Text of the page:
Writing in the New York Times today, Robert F. Kennedy Jr. calls the New York bottle bill, which singled out bottled water, a “boondoggle.”
Kennedy is in favor of a deposit bill so long as it impacts ALL users of plastics and doesn’t just single out one industry. At Bottled Water Matters, we’re typically not in favor of bottle bills, but if lawmakers are gonna do it, the law ought to be fair for all.
The nephew of the nation’s 35th president writes, (emphasis added):
A good new deposit bill could encourage recycling of new classes of beverage bottles and also provide financing for curbside programs that capture other kinds of recyclable waste, like juice cartons, ketchup bottles and mayonnaise jars. These are all made from the same plastic and glass as soda, beer and water bottles, yet fewer than one in five of them are being recycled. Since such containers are not subject to deposit laws, their recycling is driven only by moral imperative or local ordinances, and these incentives function best when supported by robust curbside recycling programs or other easy recycling options.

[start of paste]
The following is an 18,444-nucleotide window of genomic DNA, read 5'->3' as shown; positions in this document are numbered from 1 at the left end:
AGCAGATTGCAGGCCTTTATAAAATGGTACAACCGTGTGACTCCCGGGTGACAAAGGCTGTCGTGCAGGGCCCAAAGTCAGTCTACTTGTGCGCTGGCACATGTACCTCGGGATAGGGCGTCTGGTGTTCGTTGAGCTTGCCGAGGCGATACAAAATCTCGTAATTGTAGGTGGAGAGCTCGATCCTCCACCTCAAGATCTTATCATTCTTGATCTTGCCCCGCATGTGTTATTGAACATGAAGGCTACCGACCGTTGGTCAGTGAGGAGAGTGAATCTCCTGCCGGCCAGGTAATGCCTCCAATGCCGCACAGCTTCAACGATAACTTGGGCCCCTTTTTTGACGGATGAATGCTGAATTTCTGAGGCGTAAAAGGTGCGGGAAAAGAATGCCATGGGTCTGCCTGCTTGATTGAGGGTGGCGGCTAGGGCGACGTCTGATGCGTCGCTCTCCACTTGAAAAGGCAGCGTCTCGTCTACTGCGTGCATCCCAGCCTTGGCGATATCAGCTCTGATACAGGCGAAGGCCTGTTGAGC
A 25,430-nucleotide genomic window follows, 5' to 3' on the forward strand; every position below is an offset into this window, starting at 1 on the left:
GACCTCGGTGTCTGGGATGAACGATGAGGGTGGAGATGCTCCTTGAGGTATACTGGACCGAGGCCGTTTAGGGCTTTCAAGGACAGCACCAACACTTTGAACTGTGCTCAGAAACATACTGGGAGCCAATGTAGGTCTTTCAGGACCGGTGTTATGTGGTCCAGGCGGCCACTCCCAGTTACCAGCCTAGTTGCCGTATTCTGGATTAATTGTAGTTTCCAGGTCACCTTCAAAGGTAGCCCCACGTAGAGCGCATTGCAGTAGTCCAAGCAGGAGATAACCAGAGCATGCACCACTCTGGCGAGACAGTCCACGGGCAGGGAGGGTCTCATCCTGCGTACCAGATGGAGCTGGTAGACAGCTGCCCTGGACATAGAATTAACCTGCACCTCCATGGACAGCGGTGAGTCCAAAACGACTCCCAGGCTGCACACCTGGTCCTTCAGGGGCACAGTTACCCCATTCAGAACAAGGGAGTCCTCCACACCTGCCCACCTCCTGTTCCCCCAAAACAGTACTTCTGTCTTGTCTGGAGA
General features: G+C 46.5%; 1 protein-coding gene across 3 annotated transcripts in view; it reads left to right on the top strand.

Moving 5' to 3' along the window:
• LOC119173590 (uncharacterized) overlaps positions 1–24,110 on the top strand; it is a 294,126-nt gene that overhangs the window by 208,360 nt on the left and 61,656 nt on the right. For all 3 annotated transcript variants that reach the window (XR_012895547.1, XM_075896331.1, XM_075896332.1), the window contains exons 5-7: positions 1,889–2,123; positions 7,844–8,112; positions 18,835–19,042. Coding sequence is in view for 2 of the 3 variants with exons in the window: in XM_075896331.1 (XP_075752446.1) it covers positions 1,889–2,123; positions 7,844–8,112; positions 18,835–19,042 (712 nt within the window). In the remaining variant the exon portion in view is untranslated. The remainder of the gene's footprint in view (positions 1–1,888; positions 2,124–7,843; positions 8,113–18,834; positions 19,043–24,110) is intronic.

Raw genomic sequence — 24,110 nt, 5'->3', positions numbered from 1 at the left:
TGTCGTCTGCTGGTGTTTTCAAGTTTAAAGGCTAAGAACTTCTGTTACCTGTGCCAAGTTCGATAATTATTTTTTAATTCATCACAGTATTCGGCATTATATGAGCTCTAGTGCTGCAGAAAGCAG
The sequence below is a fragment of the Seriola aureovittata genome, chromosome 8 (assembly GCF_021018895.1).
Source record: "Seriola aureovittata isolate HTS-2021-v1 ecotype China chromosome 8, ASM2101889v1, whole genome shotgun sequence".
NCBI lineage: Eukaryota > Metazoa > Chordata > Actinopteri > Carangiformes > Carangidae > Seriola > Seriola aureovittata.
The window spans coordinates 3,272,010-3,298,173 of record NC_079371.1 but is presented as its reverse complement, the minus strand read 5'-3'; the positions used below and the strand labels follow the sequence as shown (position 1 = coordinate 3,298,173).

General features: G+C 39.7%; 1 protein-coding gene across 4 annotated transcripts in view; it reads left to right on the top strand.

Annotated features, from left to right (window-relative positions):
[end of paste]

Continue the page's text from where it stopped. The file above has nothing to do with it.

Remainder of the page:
Unfortunately, the New York Legislature passed a bottle law last month that not only fails to accomplish these goals but will actually harm the recycling programs New York has. It is an ugly sausage that was cooked up by lobbyists for makers of sugared drinks and their allies in the Legislature. Instead of requiring deposits for all the new beverage categories, as Gov. David Paterson originally proposed, New York’s new bottle law covers bottled water only – unless that water contains added sugar.
That’s not a misprint.